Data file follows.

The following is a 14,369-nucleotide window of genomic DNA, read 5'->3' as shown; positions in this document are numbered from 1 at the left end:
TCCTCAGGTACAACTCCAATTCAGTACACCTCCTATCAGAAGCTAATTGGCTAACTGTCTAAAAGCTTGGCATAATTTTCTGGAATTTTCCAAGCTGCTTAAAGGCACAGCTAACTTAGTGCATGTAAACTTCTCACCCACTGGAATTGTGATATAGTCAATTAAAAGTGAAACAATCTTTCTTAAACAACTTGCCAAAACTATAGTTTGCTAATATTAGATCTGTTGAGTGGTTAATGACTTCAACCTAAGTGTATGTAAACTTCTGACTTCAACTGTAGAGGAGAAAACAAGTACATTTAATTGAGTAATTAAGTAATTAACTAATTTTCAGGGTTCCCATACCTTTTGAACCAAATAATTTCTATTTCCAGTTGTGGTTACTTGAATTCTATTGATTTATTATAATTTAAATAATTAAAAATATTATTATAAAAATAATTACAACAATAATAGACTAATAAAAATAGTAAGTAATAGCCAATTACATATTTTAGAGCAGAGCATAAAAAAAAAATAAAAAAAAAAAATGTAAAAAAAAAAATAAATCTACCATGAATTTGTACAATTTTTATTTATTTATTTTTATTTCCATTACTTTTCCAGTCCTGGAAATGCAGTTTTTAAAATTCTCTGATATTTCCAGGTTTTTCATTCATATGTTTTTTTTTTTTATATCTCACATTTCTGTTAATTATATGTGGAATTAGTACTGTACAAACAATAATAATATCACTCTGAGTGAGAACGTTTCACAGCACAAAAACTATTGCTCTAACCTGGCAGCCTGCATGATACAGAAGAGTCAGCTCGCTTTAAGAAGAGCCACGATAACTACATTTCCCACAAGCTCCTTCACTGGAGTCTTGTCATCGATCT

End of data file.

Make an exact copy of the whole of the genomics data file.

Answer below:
The following is a 14,369-nucleotide window of genomic DNA, read 5'->3' as shown; positions in this document are numbered from 1 at the left end:
TCCTCAGGTACAACTCCAATTCAGTACACCTCCTATCAGAAGCTAATTGGCTAACTGTCTAAAAGCTTGGCATAATTTTCTGGAATTTTCCAAGCTGCTTAAAGGCACAGCTAACTTAGTGCATGTAAACTTCTCACCCACTGGAATTGTGATATAGTCAATTAAAAGTGAAACAATCTTTCTTAAACAACTTGCCAAAACTATAGTTTGCTAATATTAGATCTGTTGAGTGGTTAATGACTTCAACCTAAGTGTATGTAAACTTCTGACTTCAACTGTAGAGGAGAAAACAAGTACATTTAATTGAGTAATTAAGTAATTAACTAATTTTCAGGGTTCCCATACCTTTTGAACCAAATAATTTCTATTTCCAGTTGTGGTTACTTGAATTCTATTGATTTATTATAATTTAAATAATTAAAAATATTATTATAAAAATAATTACAACAATAATAGACTAATAAAAATAGTAAGTAATAGCCAATTACATATTTTAGAGCAGAGCATAAAAAAAAAATAAAAAAAAAAAATGTAAAAAAAAAAATAAATCTACCATGAATTTGTACAATTTTTATTTATTTATTTTTATTTCCATTACTTTTCCAGTCCTGGAAATGCAGTTTTTAAAATTCTCTGATATTTCCAGGTTTTTCATTCATATGTTTTTTTTTTTTATATCTCACATTTCTGTTAATTATATGTGGAATTAGTACTGTACAAACAATAATAATATCACTCTGAGTGAGAACGTTTCACAGCACAAAAACTATTGCTCTAACCTGGCAGCCTGCATGATACAGAAGAGTCAGCTCGCTTTAAGAAGAGCCACGATAACTACATTTCCCACAAGCTCCTTCACTGGAGTCTTGTCATCGATCT